DHAHRAN, Saudi Arabia (Reuters) - Saudi Aramco signed a deal on Thursday with two U.S. firms for pilot use of their technologies to convert crude oil to chemicals, helping the state company expand its petrochemical business.
Aramco wants to develop its downstream business as the government prepares to sell up to 5 percent of the world’s largest oil firm in an initial public offering (IPO) this year.
The agreement with CB&I and Chevron Lummus covers “technology that will directly convert crude oil into chemicals,” Aramco Chief Executive Amin Nasser said at the company’s headquarters in Dhahran.
Under the deal, the three firms will pilot technologies to turn 70 to 80 percent of crude intake into chemicals, Nasser said. The aim would be commercialise the process in two years, he added.
“Our strategy is to use oil as a major petrochemicals feedstock in our future projects, leveraging one of the world’s largest and lowest-cost oil reserves,” he added.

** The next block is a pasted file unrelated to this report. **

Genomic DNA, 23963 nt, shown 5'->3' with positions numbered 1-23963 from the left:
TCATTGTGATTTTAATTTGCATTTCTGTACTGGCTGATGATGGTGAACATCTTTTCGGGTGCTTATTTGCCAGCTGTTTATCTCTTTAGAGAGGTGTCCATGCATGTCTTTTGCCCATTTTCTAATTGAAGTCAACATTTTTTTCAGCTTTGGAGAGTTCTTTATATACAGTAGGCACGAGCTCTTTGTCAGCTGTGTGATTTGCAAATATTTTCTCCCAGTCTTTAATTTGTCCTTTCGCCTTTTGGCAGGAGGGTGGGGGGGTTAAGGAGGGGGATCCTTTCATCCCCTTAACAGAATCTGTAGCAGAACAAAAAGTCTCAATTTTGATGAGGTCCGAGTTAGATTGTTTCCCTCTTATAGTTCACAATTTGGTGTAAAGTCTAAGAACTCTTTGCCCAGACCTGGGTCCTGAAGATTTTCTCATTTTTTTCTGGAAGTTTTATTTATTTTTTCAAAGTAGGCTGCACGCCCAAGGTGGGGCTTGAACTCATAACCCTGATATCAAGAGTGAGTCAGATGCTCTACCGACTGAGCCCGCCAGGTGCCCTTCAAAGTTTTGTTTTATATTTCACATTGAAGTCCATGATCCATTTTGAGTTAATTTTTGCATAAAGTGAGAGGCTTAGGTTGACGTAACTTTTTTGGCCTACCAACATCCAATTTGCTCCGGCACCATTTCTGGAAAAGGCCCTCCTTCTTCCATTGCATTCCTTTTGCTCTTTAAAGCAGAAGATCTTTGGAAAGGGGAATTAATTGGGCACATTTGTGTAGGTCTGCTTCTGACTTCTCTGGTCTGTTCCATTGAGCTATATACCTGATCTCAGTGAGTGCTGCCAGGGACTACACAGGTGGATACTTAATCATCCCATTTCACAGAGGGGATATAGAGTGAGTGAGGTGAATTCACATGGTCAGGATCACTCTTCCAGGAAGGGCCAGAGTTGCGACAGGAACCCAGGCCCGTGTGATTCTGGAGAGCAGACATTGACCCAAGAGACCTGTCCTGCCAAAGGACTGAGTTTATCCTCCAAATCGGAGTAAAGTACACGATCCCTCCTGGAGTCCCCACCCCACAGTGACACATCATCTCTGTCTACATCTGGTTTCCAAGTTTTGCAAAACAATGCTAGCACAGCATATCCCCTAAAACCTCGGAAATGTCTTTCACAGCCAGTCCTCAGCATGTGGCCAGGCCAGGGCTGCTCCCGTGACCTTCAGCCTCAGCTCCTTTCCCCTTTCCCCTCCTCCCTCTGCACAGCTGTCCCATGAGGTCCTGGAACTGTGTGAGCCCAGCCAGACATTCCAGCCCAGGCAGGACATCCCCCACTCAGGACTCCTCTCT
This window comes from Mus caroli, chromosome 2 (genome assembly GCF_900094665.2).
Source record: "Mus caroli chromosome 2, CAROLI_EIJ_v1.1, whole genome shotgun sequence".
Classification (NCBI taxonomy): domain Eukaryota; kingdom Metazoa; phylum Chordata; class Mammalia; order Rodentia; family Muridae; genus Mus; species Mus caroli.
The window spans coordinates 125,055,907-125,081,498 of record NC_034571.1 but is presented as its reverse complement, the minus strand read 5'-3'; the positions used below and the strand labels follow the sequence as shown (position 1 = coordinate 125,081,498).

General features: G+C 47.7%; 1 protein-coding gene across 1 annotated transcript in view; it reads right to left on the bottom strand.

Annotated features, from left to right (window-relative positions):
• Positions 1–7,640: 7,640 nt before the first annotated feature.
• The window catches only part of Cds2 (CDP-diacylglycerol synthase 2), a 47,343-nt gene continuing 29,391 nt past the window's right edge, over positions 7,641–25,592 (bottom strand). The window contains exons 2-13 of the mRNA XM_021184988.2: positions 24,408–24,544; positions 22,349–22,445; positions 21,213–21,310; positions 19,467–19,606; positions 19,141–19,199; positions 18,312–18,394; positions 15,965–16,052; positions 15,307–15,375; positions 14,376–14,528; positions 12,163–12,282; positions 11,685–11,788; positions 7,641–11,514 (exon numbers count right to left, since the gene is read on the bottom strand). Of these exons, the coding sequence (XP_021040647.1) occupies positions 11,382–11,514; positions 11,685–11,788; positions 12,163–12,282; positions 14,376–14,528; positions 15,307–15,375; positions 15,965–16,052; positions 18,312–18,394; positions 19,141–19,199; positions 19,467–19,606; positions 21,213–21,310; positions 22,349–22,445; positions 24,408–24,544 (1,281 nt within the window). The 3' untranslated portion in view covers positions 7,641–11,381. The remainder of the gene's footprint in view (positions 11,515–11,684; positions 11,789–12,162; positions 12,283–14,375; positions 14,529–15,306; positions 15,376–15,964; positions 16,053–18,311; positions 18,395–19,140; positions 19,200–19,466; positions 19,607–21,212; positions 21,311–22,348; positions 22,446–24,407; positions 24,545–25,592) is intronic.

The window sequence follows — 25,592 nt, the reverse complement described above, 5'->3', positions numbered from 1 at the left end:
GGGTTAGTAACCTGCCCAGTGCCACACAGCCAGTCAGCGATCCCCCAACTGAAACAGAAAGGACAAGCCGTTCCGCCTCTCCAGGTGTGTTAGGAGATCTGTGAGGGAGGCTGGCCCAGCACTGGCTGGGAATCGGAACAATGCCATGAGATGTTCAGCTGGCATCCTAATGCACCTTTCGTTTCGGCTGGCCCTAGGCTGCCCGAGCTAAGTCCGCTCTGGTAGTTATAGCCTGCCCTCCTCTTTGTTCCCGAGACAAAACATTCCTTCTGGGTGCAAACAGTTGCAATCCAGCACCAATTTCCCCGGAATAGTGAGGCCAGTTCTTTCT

Aramco has been integrating its refining with petrochemicals to serve the company’s plans to expand its market share, as well as its efforts to expand its refined products portfolio.
Aramco signed a preliminary deal in November with Saudi Basic Industries Corp (SABIC) to build a chemicals complex to convert crude oil to chemicals directly, bypassing the refining stage, with start-up seen in 2025.
Aramco wants to become a more diversified company, a move that aims to boost its valuation and attract investors for the IPO. The Aramco IPO is a centrepiece of an ambitious plan to diversify Saudi Arabia’s economy beyond oil.
“The use of oil in the petrochemicals sector is likely to become a key source of oil demand growth in the 2020s - in fact, growing by more than 50 percent over the coming two decades,” Nasser said.
He said using oil as a feedstock would “secure a large and reliable home for our future oil production.”
Aramco pumps about 10 million barrels per day (bpd) of crude oil and plans to raise its refining capacity to 8 million to 10 million bpd from around 5 million bpd now.
Writing by Rania El Gamal; Editing by Edmund Blair